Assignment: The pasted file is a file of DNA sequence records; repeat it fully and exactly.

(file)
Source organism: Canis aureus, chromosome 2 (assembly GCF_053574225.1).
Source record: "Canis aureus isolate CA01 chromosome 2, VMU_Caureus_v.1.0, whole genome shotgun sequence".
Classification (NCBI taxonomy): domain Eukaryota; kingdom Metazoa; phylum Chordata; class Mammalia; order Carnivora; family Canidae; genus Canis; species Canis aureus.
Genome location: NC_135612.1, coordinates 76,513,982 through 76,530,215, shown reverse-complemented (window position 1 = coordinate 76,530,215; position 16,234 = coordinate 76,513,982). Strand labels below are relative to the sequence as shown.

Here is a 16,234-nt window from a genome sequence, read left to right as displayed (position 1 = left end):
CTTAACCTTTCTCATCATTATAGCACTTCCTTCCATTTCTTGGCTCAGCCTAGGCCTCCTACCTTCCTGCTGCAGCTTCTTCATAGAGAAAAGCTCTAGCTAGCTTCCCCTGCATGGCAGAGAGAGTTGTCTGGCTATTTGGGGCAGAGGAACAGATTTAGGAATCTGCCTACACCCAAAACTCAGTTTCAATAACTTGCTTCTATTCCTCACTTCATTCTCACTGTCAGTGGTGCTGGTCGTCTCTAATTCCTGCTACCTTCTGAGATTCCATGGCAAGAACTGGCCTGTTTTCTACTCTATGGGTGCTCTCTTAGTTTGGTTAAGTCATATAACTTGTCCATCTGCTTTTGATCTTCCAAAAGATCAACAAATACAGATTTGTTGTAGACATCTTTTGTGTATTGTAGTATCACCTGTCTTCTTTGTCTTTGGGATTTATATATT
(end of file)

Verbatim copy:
Source organism: Canis aureus, chromosome 2 (assembly GCF_053574225.1).
Source record: "Canis aureus isolate CA01 chromosome 2, VMU_Caureus_v.1.0, whole genome shotgun sequence".
Classification (NCBI taxonomy): domain Eukaryota; kingdom Metazoa; phylum Chordata; class Mammalia; order Carnivora; family Canidae; genus Canis; species Canis aureus.
Genome location: NC_135612.1, coordinates 76,513,982 through 76,530,215, shown reverse-complemented (window position 1 = coordinate 76,530,215; position 16,234 = coordinate 76,513,982). Strand labels below are relative to the sequence as shown.

Here is a 16,234-nt window from a genome sequence, read left to right as displayed (position 1 = left end):
CTTAACCTTTCTCATCATTATAGCACTTCCTTCCATTTCTTGGCTCAGCCTAGGCCTCCTACCTTCCTGCTGCAGCTTCTTCATAGAGAAAAGCTCTAGCTAGCTTCCCCTGCATGGCAGAGAGAGTTGTCTGGCTATTTGGGGCAGAGGAACAGATTTAGGAATCTGCCTACACCCAAAACTCAGTTTCAATAACTTGCTTCTATTCCTCACTTCATTCTCACTGTCAGTGGTGCTGGTCGTCTCTAATTCCTGCTACCTTCTGAGATTCCATGGCAAGAACTGGCCTGTTTTCTACTCTATGGGTGCTCTCTTAGTTTGGTTAAGTCATATAACTTGTCCATCTGCTTTTGATCTTCCAAAAGATCAACAAATACAGATTTGTTGTAGACATCTTTTGTGTATTGTAGTATCACCTGTCTTCTTTGTCTTTGGGATTTATATATT